0

My impression is that "correct" denotes accuracy, while "right" denotes more of judgment or (but not limited to, a moral call). For example, the statement, "Two plus two equals four," is correct - it is not right, nor is it the right answer; it is the correct answer. Another example would be to say, "You are correct in your belief that the moon is not ...


1

From the Wikipedia article on 'Comparative': ... monosyllabic adjectives generally form their comparative form with -er in English, whereas polysyllabic adjectives prefer to use more. That is to say, adjectives with one syllable will usually use "-er", and anything else will use "more". So you would expect the comparative form of "fun" to be "funner", ...


0

As a more informal expression you may use: In the know: Possessing special or secret information.


1

There might be another word you can use, if you modify your sentence slightly. You could use: privy I am not (as) privy to stock insider information/facts/news as you are. Here, privy is an adjective that describes how well-informed/well-connected the other person is. Per Oxford Dictionaries: Privy to: Sharing in the knowledge of (something ...


2

You might use well-versed or phrases like completely informed, well-informed, or thoroughly informed. Expert is another possibility.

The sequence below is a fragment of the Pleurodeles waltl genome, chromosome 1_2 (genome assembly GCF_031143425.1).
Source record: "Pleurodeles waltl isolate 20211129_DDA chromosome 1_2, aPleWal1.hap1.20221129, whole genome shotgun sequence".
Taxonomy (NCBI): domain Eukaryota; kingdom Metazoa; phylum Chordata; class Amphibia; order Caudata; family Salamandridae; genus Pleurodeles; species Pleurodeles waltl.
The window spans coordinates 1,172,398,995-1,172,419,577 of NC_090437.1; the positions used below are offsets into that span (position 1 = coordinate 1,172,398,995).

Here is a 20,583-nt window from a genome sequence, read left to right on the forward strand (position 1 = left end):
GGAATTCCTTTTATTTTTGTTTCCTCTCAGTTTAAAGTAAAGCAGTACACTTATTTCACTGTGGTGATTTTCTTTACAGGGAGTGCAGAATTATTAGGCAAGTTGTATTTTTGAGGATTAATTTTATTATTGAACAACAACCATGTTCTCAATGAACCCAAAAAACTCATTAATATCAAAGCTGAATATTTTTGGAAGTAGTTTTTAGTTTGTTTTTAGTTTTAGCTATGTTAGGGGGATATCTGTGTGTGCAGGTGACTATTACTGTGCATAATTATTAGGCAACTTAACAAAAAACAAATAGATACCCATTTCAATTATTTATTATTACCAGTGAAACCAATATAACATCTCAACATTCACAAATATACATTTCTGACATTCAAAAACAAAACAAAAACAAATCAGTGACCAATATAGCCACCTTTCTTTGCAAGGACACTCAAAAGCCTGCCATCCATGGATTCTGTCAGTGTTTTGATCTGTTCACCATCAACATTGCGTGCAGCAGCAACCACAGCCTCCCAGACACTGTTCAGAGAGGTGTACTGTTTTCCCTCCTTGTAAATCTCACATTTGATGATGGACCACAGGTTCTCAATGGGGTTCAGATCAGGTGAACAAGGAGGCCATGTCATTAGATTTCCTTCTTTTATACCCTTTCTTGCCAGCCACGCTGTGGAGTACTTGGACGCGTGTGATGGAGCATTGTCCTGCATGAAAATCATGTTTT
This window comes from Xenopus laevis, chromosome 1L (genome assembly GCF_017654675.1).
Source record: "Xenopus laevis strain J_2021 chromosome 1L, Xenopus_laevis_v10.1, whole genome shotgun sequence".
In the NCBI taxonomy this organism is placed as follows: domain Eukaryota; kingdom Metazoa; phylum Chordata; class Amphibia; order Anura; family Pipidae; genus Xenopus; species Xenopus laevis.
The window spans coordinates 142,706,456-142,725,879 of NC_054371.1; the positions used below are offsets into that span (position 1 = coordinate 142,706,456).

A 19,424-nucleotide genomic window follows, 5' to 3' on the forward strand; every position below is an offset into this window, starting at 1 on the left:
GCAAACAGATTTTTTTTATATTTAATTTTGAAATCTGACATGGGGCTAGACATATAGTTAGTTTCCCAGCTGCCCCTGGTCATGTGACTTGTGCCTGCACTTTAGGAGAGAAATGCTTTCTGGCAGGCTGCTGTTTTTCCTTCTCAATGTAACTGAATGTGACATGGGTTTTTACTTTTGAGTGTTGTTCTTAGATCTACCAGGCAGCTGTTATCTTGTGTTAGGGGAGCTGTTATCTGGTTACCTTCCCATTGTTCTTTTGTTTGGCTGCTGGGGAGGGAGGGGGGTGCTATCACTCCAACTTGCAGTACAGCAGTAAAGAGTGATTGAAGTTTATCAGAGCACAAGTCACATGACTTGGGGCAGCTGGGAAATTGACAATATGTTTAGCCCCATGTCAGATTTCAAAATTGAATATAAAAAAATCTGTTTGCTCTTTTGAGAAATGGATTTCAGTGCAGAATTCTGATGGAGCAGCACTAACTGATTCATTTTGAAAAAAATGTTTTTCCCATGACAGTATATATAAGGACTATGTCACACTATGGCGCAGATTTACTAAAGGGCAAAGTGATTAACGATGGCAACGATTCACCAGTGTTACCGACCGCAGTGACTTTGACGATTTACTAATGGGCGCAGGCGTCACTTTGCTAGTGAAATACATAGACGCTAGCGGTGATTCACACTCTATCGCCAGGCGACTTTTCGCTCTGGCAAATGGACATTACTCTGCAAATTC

2

"Unforgettable" is a much stronger word. "Memorable" is a much safer word which would normally be selected in a polite thank-you note. Certainly there are cases where the stronger word is also approriate in polite thank-you notes, but the problem is that you don't want to seem to be using overstatement, which can make you appear insincere. "Unforgettable" ...


1

Unforgettable implies a more lively or physical experience, while memorable tends towards the more mentally stimulating experiences. Also, the former generally refers to a single moment, while the latter can refer to a longer period of time. For example, going to college can be memorable, while probably only a single day of class or night of partying could ...


0

Must be a bit late... This thesaurus could be helpful to dig into ideas and vocabulary. An entry for Ten-percenter.


0

Promoting an adjective to a noun is well-precedented ("Lonely are the brave", "The fast and the furious", "we happy few"), but demoting an adjective to an adverb is just ign'ant. (I am assuming that "cheat legal" is supposed to mean "cheat legally", not "cheat the legal [system/people/organizations]".)


0

I would go with trustworthy, meaning "able to be relied upon as a person of integrity".